Lights And Long Tunnels.

“Most of those declaring that it is time to start getting optimistic are not public health officials, whose caution seems fortunate for the populace trying to survive this disease”, former trader Richard Breslow writes on Monday, as risk assets bounce globally on signs there may be a light at the end of the proverbial tunnel on the virus front.

The good vibes engendered by the apparent slowing of fatality growth rates in key COVID-19 hotspots on Sunday helped propel equities in a rare instance of Monday robustness. It helps that Japan’s Shinzo Abe is calling for $988 billion in stimulus as Japan prepared to declare a state of emergency in prefectures including Tokyo and Osaka for around a month in order to ensure the country’s own outbreak (which remains comparatively small) doesn’t spiral out of control.

Japan’s coronavirus stimulus package will come in two phases, with the first concentrated on ensuring employment is protected and businesses don’t fail and the second aimed at facilitating a “v-shaped” recovery. Hard-hit businesses will get subsidies, and those who avoid laying off workers will be favored. SMEs will get cash handouts, as will households ($2,750 to lower income households that have suffered outsized hits to their incomes from the virus). Businesses will enjoy a one-year tax deferral, the government will slash property taxes to zero for a selection of firms and a reserve fund will be established for future measures.

The Nikkei had its third-best day of 2020, rising more than 4%. The yen fell as risk aversion abated, while stocks in Europe surged along with US equity futures. Bonds sold off.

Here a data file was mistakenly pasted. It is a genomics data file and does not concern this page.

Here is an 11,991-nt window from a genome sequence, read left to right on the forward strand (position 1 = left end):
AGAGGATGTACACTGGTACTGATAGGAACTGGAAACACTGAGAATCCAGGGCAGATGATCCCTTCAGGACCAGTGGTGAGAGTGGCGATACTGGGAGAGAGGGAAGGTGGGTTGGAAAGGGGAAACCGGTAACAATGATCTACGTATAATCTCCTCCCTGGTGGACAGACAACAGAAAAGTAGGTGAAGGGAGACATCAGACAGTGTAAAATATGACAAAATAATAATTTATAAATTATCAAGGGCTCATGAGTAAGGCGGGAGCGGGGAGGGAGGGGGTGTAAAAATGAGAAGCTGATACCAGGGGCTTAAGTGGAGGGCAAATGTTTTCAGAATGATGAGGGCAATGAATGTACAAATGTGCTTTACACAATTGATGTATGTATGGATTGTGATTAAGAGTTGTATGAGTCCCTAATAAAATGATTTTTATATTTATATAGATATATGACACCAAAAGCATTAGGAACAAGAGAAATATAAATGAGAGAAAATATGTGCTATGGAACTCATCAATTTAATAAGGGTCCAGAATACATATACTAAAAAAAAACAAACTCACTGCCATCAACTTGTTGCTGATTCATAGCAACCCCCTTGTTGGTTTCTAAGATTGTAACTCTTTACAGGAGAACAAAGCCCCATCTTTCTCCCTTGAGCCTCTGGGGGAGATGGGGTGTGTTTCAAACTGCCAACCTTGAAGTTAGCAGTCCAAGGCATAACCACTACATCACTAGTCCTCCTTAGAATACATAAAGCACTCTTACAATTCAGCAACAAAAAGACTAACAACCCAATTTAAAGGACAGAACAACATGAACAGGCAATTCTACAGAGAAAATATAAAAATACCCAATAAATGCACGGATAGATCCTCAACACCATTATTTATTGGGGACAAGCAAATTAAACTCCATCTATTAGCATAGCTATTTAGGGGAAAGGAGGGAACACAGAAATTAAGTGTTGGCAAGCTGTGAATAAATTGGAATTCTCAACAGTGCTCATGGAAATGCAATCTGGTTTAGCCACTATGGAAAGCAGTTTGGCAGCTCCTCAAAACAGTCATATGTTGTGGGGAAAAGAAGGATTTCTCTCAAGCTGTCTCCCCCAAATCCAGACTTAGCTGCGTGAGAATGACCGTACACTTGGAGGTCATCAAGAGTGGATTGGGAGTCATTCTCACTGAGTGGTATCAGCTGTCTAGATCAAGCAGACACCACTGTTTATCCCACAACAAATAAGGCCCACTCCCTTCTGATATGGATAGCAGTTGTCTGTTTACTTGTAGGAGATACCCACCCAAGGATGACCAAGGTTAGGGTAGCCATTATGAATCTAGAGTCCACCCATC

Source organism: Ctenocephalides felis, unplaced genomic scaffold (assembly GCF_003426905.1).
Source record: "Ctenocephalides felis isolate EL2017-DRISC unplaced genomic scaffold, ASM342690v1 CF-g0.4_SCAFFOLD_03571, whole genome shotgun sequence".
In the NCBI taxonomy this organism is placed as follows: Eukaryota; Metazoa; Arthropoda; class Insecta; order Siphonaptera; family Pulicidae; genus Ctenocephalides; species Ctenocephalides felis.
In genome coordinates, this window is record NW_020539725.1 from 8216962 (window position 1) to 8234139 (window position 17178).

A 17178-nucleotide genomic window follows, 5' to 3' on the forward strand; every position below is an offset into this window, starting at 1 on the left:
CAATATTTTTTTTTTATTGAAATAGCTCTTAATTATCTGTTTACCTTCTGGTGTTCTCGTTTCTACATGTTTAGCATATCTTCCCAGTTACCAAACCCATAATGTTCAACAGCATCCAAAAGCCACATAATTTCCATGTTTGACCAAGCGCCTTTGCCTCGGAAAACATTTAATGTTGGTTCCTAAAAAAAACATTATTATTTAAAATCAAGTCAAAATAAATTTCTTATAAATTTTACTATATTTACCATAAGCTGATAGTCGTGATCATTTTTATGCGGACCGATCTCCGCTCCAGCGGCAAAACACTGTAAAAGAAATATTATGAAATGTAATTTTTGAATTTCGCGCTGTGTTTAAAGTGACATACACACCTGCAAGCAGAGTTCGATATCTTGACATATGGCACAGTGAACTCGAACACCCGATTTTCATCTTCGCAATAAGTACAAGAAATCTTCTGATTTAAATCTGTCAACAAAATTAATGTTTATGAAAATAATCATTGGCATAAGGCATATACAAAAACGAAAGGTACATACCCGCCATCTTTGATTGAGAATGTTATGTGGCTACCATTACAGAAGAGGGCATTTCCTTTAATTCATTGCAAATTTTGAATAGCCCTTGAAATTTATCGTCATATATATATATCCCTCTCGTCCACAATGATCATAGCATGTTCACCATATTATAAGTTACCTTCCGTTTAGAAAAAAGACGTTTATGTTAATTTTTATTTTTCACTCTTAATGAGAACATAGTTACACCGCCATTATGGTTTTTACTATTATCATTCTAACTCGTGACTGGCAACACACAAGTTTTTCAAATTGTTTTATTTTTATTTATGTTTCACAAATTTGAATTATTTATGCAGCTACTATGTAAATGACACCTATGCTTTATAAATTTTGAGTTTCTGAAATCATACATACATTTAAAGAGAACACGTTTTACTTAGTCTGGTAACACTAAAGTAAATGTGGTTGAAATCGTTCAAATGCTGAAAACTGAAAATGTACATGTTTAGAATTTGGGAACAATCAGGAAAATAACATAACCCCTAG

Oil is under pressure again, after an acrimonious weekend that found the Saudis expressing palpable irritation at Vladimir Putin who, according to the Kremlin on Monday, still has no plans for talks with Riyadh or Donald Trump. During weekend briefings, the US president repeatedly warned he’d use tariffs if he has to in the oil struggle, but indicated he doesn’t see it as necessary – yet. The Saudis delayed the release of April OSPs, and face a stark economic reality in the face of the virus and plunging crude prices. Kirill Dmitriev, CEO of Russia’s sovereign wealth fund, on Monday claimed Moscow and Riyadh are “very, very close” on a deal.

Crude is coming off its best week on record thanks to mammoth gains on Thursday and Friday on deal hopes.

“There’s no chance of my being an equity daydream-believer but the mood is ‘buy the dip’ at the first sign of the pandemic infection curve flattening”, SocGen’s Kit Juckes wrote Monday. “Never mind the P/E ratios, feel the trend?”, he wondered, before adding that while he “can’t help being skeptical, I do understand how the corporate bond market which in Europe devoured a huge meal of investment-grade supply, can find its feet”.

UniCredit’s chief economist put it simply: “There is light at the end of the tunnel but it’s still a long tunnel”.

As for Breslow (quoted here at the outset), he just doesn’t want the market optimism to spill over to the general public, promoting a relaxation of virus containment measures, because then where would we be? Undermining the very same protocols that are presumably helping to flatten the curve, that’s where.

“To be sure, there is absolutely nothing wrong with trying to buy the dip, getting ahead of much hoped for good news, or more likely, covering shorts, as long as it doesn’t cause anyone not at a keyboard to change their behavior’, he wrote. “Because that is the only way to make the dreams of equity bulls eventually come true”.

Don’t worry, Richard. Main street doesn’t own any stocks, so they’re not paying attention to what analysts behind any “keyboards” are saying.


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